Sunday was the hardest day of my parenting life.

Leah, the two month old, struggled with nursing all day long and barely napped.  She cried and cried and just wouldn’t settle.

Madison, the two year old, pushed buttons and tested limits.  All day long.

Hunter, the four year old, unfortunately was pushed to the side as we tried to navigate the other two kids.

It ended in an explosion of emotions and lost control and kids crying in rooms and, yes, a spanking.

I sobbed downstairs and one of the kids received the first ever spanking in our household.  I kept sobbing as an overwhelming sense of failure washed over me.  Failure as a parent, as a mother, as a person.

It was an extremely difficult day.

After chatting with my husband for a bit after the kids’ bedtime, I went upstairs to the guest bedroom (the only room where a child was not sleeping) and collapsed against the bed.  Tears streamed down my face and I mourned the loss of who I thought I was supposed to be – it was all crashing down around me.

In desperation I prayed, “God, what is going on here?”

I realized He had been speaking to me about this moment, preparing me, priming my heart for what He was about to show me.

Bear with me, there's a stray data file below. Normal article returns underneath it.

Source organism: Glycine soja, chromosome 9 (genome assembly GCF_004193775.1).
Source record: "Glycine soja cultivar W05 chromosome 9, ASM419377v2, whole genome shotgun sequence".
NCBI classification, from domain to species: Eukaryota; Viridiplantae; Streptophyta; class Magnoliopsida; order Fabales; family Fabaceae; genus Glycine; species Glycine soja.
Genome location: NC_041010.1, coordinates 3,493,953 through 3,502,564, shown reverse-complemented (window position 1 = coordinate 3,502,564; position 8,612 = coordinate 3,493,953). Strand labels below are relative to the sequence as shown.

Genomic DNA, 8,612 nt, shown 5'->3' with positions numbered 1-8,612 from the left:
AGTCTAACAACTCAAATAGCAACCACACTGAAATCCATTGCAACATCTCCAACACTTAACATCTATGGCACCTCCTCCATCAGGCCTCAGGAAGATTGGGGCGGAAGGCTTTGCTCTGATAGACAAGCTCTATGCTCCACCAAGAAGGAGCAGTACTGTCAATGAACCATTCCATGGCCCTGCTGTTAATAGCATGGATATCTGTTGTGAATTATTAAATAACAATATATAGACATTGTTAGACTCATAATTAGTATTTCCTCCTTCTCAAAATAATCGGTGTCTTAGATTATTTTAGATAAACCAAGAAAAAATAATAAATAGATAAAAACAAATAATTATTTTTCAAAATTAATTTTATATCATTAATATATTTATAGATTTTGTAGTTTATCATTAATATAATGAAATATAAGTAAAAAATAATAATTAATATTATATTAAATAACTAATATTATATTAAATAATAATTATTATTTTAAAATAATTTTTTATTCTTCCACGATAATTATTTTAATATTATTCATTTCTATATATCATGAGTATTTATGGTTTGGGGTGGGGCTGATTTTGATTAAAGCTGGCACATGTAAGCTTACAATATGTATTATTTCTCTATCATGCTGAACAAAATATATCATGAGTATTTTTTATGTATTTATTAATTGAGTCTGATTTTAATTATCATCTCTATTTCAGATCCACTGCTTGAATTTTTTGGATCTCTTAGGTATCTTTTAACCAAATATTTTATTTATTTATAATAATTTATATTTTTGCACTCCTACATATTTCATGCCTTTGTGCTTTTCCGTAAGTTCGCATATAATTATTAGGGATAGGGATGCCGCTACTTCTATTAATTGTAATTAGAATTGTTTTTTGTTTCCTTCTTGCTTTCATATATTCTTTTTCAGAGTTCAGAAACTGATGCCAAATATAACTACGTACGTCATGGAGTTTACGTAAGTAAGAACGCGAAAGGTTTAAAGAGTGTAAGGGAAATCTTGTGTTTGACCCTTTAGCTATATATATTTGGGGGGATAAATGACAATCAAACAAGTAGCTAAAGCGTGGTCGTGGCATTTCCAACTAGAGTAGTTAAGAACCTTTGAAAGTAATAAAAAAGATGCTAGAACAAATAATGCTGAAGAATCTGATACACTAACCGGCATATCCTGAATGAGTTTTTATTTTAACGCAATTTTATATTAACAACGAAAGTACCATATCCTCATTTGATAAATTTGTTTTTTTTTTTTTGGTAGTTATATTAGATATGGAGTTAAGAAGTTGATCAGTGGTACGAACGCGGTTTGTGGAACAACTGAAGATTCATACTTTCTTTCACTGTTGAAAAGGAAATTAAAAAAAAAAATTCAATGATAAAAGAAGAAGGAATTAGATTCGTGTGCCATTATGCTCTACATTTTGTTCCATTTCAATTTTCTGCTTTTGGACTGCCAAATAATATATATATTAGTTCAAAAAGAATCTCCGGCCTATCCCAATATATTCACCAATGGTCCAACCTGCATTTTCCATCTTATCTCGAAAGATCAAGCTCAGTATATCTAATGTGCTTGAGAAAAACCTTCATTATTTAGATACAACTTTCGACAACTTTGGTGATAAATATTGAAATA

A verse in Psalm 26 finds David asking God to ‘Search my heart and my motives.’  That phrase jumped out at me when I read that chapter a few days ago.  As I slumped against the side of the bed last night I realized that was exactly what God was doing to me.

My motives for being a mother.  My heart behind being a wife.

They were rooted deeply and firmly in pride.

I wanted to be noticed how good I am.  How capable.  How patient, kind, loving, nurturing.  And all the research and reading and fact checking I’ve done?  Yup, it confirms that my way is the best, right, Biblical.  Yet all that time a root of pride was growing and flourishing.  I wanted to prove I could do it.

But I couldn’t.

I repented, broken.  Came downstairs and confessed to my husband all the things.

The next day dawned.  And know what?  It’s different.  I’m different.

That pressure to do it right?  The nagging sense of almost failing?  Balancing on the edge of disaster because of simple mistakes?

It was all gone.

I enjoyed my day.  Like, really enjoyed it.  For the first time in a long, long time.

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